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A Look at Mark Branch’s 1994 NCAA Title Run at OSU

Take a look back at one of the most miraculous runs in both Oklahoma State and collegiate wrestling history.

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Flowrestling caught up with former Oklahoma State wrestler Mark Branch recently which got me interested in digging into his freshman NCAA title run. It happened in 1994, so at 7 years old I hadn’t even got into wrestling yet and even if I had I probably wouldn’t have remembered much about it.

As Mike “Mal” Malinconico describes a bit in the interview, the legend of the story transcends beyond just the people of that generation who witnessed it. For fans my age and younger it has its own mystique. We’ve all heard of it, but don’t really know a ton about it.

It’s something that had never happened before and I’m going to step out on a pretty strong limb and say it will ever happen again. In 1994, Oklahoma State freshman Mark Branch entered the NCAA tournament with a losing record of 8-9. He then proceeded to shock everyone and go on to win an NCAA title.

Here’s the bracket from the tournament

Branch Bracket.PNG

 

Branch spoke about the team meeting with Coach Smith in the hotel the night before to go over the brackets in his Flo interview.

“This was the last year that the guy that beat you had to win or you were out of the tournament. It wasn’t a true double elimination. John got to my weight and said “it’s good”. So I’m like “hey, I must’ve got another guy with a losing record?”. Then he goes “you got the 2-seed” I’m like ‘what’s good about that?’ then John says ‘I’m going to tell you right now you can beat him, but if you don’t beat him (Branch starts laughing as he tells the story) he’s at least going to pull you into the consolation side and you’ll get to wrestle twice’.” [Flo Wrestling]

Smith was right about one thing, Branch could and did beat Renner. He went on to major the tournaments 2-seed 12-2. The interesting thing is that usually with a big upset like that your path can often open up and be a somewhat easier one. Even though he fairly comfortably won his way to the final, on paper his path really wasn’t that easy. He still had to rattle off upset after upset to win the thing.

In the next round he wrestled Jim Brasco. I’ll be honest and say I don’t know a lot about Brasco. What I do know is in the round prior to wrestling Branch he beat eventual Olympic Gold medalist Brandon Slay. So Branch not only won this thing coming in with a losing record. He won it in a bracket where an Olympic gold medalist didn’t even make it past the first round. Slay lost one match and was done. That says something. It’s not like this weight was a bunch of pushovers. A gold medalist didn’t even win a match!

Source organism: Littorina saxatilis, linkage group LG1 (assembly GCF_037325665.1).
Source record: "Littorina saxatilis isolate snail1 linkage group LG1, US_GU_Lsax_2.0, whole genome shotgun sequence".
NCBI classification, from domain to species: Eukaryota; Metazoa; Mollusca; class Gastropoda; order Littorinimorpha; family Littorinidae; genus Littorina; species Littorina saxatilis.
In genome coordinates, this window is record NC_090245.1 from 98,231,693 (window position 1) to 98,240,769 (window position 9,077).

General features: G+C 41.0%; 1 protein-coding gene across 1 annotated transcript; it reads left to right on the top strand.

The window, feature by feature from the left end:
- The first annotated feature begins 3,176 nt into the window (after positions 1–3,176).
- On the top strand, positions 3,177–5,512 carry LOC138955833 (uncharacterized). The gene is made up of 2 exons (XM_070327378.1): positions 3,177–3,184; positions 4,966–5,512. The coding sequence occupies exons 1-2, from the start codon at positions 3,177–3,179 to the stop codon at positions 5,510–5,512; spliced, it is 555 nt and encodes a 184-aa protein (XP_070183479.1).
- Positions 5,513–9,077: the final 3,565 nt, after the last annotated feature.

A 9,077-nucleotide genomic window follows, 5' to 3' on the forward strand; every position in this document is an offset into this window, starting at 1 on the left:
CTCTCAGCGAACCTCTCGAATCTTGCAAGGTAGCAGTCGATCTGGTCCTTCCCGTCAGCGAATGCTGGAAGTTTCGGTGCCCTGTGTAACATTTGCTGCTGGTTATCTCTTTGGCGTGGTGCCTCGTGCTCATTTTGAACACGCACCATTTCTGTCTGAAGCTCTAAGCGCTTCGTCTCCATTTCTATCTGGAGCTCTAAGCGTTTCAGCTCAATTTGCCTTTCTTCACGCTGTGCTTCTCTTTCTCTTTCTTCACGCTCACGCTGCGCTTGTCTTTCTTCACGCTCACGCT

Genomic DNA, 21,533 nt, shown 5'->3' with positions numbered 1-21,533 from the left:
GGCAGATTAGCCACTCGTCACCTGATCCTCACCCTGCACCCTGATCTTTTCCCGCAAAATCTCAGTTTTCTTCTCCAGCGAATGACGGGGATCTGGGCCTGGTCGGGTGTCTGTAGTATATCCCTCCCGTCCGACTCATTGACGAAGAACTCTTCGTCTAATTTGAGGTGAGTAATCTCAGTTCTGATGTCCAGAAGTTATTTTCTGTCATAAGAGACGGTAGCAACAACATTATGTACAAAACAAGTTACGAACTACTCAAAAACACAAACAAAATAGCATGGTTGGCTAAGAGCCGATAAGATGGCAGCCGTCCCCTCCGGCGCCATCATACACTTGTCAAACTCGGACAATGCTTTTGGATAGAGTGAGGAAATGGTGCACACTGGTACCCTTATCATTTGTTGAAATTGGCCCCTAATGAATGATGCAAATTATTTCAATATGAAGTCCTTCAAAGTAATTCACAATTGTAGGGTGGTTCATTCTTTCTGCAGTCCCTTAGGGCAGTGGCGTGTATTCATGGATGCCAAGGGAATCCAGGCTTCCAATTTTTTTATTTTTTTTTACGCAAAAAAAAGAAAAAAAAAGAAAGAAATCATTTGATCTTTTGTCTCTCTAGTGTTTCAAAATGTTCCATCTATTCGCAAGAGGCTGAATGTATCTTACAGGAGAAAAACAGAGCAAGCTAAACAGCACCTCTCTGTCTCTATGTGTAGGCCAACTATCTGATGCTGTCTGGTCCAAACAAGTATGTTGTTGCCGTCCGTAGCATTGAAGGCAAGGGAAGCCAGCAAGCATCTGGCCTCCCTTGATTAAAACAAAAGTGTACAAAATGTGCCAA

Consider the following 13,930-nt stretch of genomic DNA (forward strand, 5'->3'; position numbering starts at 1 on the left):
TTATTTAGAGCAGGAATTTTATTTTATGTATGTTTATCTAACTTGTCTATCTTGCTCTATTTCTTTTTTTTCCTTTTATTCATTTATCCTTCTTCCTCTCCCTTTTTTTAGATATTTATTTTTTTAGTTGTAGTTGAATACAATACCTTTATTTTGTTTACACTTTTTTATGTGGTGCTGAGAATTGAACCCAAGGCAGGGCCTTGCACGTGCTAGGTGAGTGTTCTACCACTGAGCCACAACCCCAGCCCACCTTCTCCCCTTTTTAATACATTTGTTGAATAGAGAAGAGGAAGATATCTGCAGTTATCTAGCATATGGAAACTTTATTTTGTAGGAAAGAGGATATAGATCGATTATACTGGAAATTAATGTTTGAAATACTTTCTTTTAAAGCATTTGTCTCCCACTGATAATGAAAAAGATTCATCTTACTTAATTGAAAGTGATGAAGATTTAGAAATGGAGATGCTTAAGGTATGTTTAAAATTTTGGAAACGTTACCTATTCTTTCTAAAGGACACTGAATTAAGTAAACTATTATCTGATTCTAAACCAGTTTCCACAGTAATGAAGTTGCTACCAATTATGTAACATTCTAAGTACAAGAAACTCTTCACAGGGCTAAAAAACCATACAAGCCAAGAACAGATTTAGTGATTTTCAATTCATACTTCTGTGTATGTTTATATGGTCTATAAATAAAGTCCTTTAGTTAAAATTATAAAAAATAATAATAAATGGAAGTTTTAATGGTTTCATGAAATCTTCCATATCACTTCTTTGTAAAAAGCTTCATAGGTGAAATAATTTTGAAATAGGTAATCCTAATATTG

In the quarterfinals Branch edged 7-seed Chris Studer of Boston University 6-3, then went up against the 6-seed, OU’s Jason Leonard, in the semifinals. Leonard had finished second to Branch’s third-place finish at the Big 8 Tournament just a few weeks prior. Branch upset Leonard 9-2 to move on to the final.

Incredibly, the final was one of only two matches where Branch wrestled an unseeded wrestler. In his closest match of the entire tournament he beat Laszlo Molnar 4-2.

No scoring in the first, a quick escape for Branch in the second, a stall point, and a takedown in the third was all he needed to lock up his title.

Branch finished off an insane run that that helped propel Oklahoma State to a team title, an understated point about his individual championship. If Branch doesn’t shock the world and win this the Cowboys may not have brought home the team title.

Branch, now the head coach at the University of Wyoming, and reigning Big 12 Coach of the Year has had a pretty incredible knack for passing this along to his pupils. Jake Rosholt won an NCAA title in 2003 with Branch in his corner and as a double-digit seed. Just a week earlier he was majored by the wrestler he beat in the final. Bryce Meredith lost in the finals of the NCAA tournament to Dean Heil a few years ago. His run came out of nowhere with Meredith coming in as the 14-seed.

Coming in with a losing record and winning the NCAA tournament is one of the most remarkable things to ever happen in college wrestling. His uncanny ability to coach up his wrestlers to do similar is unbelievable.